Years do what days cannot

Jia Li joins Vlerick as a Professor of Organisational Behaviour

“My expertise is in organisational behaviour, more specifically in teamwork and team leadership. Organisations increasingly rely on teams to perform tasks, whether it is making strategic decisions by top management teams or innovation by R&D teams. So, I study how to build teams with people from different cultural and professional backgrounds, and how to ensure these teams can work together to deliver a high-quality performance, while having satisfaction. My research looks at team members as well as team leaders, focusing on how they can both be effective.” Meet Jia Li, who was recently appointed Associate Professor of Organisational Behaviour.

web-insights-jia-li
  • Associate Professor of Organisational Behaviour
  • Formerly an Assistant Professor at the University of Göttingen (Germany) and at Eindhoven University of Technology (Netherlands)
  • Specialised in longitudinal research and teaching on teamwork and team leadership
  • Nature person with a Eurasian mindset and a passion for photography and painting

Team dynamics and change

Research on teams mostly takes a static perspective, for example through one-time questionnaires or by observing teams over a very short time span. But teams can last for several weeks, months, or even years. “If you want to understand how people in teams interact, you should really follow them over a longer period of time”, says Jia enthusiastically, as she introduces her specialty, i.e. longitudinal research. Can she give an example of the insights this type of research can provide? Jia explains: “A large part of my work is about how teams develop over time and how they cope with team membership change – new people joining the team, team members being replaced, and people leaving the team. In the face of such changes, how are teams brought back on track to focus on the task at hand again? Team membership change is quite a new topic that hasn’t been studied much, although the composition of teams changes all the time.”

Teaming up with robots

Another research topic she is excited about ties in with one of the School’s strategic research themes: human-robot teaming or human-machine interaction. Due to staff shortages, service organisations, such as nursing homes, residential care homes and hospitals are turning to social robots to help them deal with the needs of the elderly and the sick. “Again, there is still very little research on how these robots and humans can work together effectively. That’s why I’m teaming up with scholars from the Netherlands, China and the US, in order to dig deeper into this important and topical issue.”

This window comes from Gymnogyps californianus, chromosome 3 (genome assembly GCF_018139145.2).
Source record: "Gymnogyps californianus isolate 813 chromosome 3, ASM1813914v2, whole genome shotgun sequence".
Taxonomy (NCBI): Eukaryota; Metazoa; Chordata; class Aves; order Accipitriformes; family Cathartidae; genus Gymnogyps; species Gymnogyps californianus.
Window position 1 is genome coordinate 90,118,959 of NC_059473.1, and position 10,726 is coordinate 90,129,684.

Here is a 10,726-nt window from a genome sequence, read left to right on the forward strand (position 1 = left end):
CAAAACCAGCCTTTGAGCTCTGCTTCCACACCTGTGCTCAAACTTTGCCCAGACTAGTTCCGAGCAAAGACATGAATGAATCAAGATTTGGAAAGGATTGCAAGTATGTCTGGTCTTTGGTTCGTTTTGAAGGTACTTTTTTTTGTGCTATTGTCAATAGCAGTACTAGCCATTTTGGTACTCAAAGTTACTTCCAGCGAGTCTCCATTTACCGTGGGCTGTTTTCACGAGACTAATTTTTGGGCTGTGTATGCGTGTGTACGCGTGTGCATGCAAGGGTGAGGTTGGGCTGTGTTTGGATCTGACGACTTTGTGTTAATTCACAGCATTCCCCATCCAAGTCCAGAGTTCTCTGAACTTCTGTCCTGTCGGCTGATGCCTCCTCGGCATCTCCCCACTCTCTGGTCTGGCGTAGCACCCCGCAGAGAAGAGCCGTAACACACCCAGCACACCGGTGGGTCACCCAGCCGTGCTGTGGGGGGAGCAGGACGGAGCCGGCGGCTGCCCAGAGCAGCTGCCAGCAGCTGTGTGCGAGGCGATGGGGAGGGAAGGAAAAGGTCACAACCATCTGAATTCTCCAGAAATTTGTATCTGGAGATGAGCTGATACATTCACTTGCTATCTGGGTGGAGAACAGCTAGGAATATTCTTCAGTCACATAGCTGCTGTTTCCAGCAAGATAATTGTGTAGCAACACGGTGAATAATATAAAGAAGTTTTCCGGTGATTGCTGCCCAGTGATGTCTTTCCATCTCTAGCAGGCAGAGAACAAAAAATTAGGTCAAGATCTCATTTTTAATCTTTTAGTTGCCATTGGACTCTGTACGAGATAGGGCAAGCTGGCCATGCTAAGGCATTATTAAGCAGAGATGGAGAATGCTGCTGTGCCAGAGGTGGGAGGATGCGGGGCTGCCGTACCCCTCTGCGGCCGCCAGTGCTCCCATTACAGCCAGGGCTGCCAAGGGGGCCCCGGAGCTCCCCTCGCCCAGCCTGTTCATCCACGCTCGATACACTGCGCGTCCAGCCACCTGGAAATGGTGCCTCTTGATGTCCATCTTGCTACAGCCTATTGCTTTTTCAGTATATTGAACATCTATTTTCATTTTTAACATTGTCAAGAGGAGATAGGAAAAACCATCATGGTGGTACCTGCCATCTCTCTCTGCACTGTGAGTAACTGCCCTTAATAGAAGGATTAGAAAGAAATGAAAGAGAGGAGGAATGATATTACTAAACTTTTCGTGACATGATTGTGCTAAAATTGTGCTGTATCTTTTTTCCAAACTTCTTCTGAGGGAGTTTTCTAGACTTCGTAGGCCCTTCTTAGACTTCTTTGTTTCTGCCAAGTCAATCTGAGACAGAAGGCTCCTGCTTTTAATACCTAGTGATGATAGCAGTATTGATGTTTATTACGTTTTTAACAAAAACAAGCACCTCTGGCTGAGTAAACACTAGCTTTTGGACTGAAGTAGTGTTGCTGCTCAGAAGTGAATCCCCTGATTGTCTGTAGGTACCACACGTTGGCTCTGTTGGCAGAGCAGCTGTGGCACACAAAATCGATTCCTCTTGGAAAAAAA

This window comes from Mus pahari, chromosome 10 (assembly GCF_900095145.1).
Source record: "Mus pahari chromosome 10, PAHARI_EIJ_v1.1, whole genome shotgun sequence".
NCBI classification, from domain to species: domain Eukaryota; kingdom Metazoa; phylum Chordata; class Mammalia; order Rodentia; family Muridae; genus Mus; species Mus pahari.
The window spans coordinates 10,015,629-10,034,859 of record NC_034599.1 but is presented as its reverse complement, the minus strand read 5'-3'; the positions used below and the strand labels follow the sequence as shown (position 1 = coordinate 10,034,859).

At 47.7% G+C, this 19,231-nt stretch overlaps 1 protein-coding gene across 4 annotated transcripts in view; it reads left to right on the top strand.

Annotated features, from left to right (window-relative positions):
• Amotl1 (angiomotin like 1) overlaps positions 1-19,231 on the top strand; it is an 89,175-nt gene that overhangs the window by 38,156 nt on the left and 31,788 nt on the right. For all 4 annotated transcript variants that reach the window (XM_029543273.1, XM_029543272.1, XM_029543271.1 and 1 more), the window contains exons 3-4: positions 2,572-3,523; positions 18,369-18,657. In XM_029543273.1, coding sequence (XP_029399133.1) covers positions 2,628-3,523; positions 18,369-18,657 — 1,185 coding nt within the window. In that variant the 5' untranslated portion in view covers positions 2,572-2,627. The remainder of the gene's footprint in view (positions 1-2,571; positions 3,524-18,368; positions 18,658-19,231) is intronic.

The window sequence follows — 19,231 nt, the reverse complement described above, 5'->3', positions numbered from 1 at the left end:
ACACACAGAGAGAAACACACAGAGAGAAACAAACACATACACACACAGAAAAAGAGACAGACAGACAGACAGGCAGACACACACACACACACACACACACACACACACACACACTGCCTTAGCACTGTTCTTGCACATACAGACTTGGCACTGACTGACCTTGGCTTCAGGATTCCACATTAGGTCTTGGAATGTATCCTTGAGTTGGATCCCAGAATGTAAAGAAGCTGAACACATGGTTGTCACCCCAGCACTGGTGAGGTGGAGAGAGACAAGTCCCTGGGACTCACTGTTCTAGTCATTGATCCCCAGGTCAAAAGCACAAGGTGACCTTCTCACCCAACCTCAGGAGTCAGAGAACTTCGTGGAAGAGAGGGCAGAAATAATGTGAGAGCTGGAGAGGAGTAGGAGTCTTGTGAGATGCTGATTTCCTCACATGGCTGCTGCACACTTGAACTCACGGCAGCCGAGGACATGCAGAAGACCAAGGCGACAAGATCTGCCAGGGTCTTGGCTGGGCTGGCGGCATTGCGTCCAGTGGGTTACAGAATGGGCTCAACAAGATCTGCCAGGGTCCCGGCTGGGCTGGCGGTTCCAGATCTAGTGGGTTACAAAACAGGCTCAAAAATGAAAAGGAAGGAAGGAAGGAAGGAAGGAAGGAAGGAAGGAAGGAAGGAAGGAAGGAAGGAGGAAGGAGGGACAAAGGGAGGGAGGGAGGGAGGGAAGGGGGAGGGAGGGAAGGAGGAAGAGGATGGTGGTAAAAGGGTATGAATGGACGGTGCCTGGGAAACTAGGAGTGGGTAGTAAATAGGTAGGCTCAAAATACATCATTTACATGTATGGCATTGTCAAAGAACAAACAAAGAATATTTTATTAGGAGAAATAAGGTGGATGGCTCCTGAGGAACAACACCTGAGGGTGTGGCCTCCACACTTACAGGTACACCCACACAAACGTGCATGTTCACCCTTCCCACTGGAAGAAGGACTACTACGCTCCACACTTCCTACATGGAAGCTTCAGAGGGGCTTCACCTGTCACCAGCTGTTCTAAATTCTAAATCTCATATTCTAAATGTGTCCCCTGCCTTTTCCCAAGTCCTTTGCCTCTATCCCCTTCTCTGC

Walk the talk

So far, Jia’s entire career has been in academia, researching and teaching at renowned universities in the Netherlands and Germany – Göttingen University, for example, is linked to no fewer than 47 Nobel Prize Laureates. But she wants to broaden her scope. “My research is about management. I want to develop theories and put them to the test in close collaboration with practitioners. And that’s something I know I will be able to do at Vlerick, which is what motivated me to apply and to come here.”

But there are other reasons why she decided to join us. “Vlerick really walks the talk. If you look at the School’s diversity and inclusion efforts, at how it takes care of students and staff, then it’s clear that management and faculty practice what they preach and teach about leadership and social responsibility, which is quite unique. Now that’s an organisation I want to work for.” She pauses before adding: “And finally, the atmosphere appealed to me. I found my future colleagues to be very authentic and genuinely supportive of each other.”

Jia recalls how her feelings about Vlerick were confirmed during the Integration Day back in August: “Universities and business schools typically organise a city trip or some other outing to welcome new faculty and staff, but Vlerick actually chose to give something back to the community. We were all divided into small groups and sent to care homes and hospitals to help. How special is that? That’s when I knew I’d made the right choice.”